Budget discussions in Alaska took a dramatic turn when the budget cuts announced by the governor became public. According to reports from KTOO Public Media, Governor Dunleavy vetoed 182 items from the operating budget approved by the legislature. These vetoes include significant budget cuts to diverse aspects of the state: $130 million from the university system, $68 million from school bond payments and the construction of rural schools and $58 million from Medicaid. According to Dunleavy, this is to balance the budget and for the state to be able to pay a full Permanent Fund Dividend, amount that waits to be agreed upon. This amount lies in the heart of the budget debate. Therefore, it is important to know where the money Alaskans receive once a year comes from.
The Alaskan economy depends on oil. According to the Resource Development Council, oil has created $180 billion since statehood. Having such a lucrative amount of natural resources can make the state’s economy dependent on this resource, which has a fluctuating market price. Because of this reason, in the 70´s, according to Alaska’s Permanent Fund Corporation, when the legislature quickly spent the revenue from the Trans-Alaskan pipeline, the need for having a mechanism that would protect state revenue and ensure long-term growth emerged.
Governor Jay Hammond pushed for a constitutional amendment approved in 1976 that created the Permanent Fund, a fund in which at least a quarter of all revenue from mineral resources would be deposited to invest in other areas -currently this includes the NYSE and multiple Real Estate properties, allowing for the diversification of oil revenue. This is known as “the principal”. The revenue from the principal is handled by the legislature and is in a separate account. There is no constitutional obligation regarding what to do with the revenue. However, since 1982, Alaskans receive a portion of it. This is the PFD. Hammond explained in a brief autobiography that he proposed this mechanism because it would foster citizen commitment in the handling of state resources and create a sense of ownership of natural resources.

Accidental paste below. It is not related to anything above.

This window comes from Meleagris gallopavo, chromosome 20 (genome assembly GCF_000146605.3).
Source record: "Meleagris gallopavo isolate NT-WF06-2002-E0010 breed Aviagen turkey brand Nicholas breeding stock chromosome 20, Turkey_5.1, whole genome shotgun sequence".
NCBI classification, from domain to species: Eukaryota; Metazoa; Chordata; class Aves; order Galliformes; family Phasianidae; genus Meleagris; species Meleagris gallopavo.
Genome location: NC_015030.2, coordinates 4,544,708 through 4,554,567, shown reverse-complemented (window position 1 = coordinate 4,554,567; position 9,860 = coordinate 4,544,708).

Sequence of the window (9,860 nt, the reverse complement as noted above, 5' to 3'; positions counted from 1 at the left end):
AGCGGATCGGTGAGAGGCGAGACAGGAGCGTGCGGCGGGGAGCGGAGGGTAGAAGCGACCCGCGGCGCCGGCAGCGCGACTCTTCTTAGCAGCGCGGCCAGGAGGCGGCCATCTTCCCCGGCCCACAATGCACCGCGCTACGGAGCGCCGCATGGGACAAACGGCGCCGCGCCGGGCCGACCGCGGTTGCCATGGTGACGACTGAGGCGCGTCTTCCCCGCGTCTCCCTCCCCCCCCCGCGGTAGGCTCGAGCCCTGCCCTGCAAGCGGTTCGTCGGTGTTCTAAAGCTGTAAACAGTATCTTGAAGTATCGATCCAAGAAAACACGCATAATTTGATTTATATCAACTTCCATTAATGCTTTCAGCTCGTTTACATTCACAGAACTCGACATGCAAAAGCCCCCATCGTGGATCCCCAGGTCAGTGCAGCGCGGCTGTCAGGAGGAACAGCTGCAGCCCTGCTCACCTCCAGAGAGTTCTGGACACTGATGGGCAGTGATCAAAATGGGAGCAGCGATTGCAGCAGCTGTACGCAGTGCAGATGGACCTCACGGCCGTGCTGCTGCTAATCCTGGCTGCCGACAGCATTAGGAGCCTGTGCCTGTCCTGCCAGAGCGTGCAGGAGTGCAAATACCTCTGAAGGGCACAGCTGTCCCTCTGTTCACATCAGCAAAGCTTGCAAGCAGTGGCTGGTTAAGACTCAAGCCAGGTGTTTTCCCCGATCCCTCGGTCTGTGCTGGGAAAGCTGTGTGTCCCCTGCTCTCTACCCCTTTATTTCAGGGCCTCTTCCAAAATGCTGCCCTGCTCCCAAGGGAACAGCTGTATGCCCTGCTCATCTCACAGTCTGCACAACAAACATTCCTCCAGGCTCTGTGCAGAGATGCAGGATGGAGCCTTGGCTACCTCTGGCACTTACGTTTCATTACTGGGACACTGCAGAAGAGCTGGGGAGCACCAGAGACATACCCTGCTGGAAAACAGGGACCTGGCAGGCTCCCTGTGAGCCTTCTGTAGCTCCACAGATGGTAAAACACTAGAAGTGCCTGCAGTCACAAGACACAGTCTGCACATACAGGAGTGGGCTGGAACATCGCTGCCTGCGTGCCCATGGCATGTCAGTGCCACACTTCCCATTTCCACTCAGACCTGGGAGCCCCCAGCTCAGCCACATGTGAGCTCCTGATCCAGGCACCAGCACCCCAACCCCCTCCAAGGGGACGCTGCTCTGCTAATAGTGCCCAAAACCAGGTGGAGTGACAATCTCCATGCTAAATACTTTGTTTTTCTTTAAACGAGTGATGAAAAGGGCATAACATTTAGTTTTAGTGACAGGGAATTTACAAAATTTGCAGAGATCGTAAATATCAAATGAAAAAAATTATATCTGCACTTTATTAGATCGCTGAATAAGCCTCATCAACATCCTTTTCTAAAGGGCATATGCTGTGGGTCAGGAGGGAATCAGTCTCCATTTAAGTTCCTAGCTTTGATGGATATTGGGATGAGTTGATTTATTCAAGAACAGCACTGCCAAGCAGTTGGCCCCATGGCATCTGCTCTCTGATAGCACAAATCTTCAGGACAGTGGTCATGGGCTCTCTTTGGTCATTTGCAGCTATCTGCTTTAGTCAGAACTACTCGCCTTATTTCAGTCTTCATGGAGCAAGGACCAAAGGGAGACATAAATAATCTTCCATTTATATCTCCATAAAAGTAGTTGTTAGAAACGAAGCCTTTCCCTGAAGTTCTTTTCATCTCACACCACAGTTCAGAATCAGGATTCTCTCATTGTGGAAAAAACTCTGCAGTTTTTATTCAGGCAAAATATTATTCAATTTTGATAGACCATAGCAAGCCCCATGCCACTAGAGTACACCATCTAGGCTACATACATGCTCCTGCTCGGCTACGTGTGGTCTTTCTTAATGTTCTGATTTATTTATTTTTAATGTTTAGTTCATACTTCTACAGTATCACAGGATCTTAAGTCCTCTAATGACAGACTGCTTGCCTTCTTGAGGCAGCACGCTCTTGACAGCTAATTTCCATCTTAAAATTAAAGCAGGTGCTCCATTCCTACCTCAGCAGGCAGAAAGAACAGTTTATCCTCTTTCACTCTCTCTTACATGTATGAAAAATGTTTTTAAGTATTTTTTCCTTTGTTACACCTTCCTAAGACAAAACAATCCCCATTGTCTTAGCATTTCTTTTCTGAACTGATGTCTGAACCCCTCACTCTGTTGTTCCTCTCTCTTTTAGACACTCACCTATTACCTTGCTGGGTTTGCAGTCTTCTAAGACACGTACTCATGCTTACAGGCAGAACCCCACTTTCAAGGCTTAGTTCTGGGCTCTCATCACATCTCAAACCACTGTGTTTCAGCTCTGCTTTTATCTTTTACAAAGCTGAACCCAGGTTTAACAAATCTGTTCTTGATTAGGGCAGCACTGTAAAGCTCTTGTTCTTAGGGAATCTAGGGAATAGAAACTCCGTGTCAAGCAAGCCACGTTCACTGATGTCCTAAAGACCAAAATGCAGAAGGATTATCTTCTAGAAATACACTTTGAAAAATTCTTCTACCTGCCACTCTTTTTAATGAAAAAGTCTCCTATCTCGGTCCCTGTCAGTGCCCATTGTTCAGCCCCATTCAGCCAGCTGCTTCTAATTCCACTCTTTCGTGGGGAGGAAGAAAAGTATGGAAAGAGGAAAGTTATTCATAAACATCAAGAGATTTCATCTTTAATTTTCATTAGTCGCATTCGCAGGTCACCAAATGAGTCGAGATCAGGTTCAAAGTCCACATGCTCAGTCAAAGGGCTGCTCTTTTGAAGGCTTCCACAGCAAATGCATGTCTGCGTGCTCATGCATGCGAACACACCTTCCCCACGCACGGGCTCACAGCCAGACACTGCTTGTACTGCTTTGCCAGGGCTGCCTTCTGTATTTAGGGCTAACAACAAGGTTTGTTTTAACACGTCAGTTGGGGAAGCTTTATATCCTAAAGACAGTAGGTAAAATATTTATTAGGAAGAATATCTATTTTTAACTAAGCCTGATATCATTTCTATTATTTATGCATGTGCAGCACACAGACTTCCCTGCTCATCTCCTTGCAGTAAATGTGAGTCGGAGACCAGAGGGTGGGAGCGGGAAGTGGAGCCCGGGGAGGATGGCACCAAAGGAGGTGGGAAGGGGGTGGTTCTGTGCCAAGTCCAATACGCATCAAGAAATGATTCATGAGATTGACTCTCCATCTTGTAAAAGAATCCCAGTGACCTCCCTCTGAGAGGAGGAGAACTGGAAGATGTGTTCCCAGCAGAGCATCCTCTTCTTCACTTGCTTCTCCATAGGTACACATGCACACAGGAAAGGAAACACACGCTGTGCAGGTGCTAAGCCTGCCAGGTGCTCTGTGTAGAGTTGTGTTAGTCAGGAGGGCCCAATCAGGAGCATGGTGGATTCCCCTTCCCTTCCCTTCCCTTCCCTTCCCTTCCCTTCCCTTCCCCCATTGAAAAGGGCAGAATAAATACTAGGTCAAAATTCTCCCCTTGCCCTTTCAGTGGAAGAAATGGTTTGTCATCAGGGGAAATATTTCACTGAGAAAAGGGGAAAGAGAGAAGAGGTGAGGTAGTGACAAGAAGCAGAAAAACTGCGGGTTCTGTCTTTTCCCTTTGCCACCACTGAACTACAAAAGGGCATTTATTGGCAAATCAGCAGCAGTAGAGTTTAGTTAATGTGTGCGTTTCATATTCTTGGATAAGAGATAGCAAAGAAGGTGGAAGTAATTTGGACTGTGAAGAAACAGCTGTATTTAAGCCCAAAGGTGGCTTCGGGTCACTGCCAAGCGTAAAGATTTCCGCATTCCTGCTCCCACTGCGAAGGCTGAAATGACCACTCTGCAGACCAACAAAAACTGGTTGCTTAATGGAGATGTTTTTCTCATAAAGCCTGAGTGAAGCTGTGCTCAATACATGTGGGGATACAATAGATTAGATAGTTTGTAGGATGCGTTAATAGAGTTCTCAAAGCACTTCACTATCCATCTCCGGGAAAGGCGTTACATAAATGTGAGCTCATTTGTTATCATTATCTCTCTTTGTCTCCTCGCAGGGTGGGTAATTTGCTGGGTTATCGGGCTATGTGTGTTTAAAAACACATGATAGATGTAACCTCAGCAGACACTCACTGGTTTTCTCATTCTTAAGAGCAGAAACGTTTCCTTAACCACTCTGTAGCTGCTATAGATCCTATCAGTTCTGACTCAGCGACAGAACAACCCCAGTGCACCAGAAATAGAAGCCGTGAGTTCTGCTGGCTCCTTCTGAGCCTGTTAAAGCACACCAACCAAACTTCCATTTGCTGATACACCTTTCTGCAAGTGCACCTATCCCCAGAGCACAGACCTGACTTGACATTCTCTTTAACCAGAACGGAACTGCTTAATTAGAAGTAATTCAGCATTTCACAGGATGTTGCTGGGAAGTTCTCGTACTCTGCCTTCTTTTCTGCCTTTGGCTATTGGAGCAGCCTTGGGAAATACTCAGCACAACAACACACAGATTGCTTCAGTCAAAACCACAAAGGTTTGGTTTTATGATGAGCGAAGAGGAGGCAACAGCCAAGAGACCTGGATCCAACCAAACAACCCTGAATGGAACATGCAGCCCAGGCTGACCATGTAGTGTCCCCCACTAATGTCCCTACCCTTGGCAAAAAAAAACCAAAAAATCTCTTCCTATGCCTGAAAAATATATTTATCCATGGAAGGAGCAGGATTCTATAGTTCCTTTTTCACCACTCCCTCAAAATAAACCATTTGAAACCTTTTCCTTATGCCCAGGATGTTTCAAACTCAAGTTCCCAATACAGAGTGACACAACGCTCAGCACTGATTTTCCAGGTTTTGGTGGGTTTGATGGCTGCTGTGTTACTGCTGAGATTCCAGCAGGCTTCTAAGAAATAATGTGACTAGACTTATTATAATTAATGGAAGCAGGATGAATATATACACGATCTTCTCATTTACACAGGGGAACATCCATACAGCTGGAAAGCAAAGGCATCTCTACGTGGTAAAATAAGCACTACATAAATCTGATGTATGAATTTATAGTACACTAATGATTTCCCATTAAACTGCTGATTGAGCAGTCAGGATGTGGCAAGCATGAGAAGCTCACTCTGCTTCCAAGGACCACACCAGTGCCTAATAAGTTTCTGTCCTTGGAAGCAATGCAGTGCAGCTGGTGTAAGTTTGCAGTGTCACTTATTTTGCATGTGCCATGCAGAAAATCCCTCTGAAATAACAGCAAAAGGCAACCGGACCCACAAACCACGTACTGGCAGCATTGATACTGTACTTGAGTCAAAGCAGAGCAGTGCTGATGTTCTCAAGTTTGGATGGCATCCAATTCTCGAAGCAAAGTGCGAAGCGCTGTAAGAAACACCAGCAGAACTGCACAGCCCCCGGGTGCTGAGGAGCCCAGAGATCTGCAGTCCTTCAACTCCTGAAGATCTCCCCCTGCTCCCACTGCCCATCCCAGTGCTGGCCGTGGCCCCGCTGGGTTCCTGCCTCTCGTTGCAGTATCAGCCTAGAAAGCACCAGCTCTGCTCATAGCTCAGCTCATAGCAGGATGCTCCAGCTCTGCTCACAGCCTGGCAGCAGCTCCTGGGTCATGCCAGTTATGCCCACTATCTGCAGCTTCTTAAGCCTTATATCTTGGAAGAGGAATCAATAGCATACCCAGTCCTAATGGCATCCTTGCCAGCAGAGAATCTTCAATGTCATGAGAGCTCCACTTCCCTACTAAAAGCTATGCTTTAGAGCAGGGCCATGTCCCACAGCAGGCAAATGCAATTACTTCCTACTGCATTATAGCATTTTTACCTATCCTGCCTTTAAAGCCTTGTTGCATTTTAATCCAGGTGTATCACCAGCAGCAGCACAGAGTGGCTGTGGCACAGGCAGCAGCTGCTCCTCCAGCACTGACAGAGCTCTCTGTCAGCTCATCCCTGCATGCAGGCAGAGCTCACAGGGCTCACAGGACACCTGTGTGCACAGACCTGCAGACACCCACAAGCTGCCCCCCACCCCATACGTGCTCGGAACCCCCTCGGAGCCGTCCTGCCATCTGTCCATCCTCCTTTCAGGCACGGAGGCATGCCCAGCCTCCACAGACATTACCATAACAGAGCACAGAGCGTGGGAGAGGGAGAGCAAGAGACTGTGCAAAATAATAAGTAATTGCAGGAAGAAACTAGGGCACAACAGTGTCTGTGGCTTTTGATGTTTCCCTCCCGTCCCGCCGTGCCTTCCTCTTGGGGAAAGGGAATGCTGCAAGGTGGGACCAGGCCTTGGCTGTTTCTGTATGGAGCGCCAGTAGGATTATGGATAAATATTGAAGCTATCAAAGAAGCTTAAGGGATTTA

The system worked well for many years. However, since the collapse of oil prices of 2014, oil states have had to navigate a fiscal world with less revenue. Alaska is one of them. During the administration of Governor Walker, the dividend was reduced, moving away from the established formula to calculate the amount. This was to fund the government and was legal, according to the Alaska Supreme Court.
However, Dunleavy ́s administration proposes a different direction: to return to the traditional formula to calculate the dividend and pay remunerations for the reduced dividends. The achievement of this goal is the justification for the cuts that have surprised the state.
The end of these debates remains uncertain, but the coming days are key for Alaska’s future and deserve close attention.
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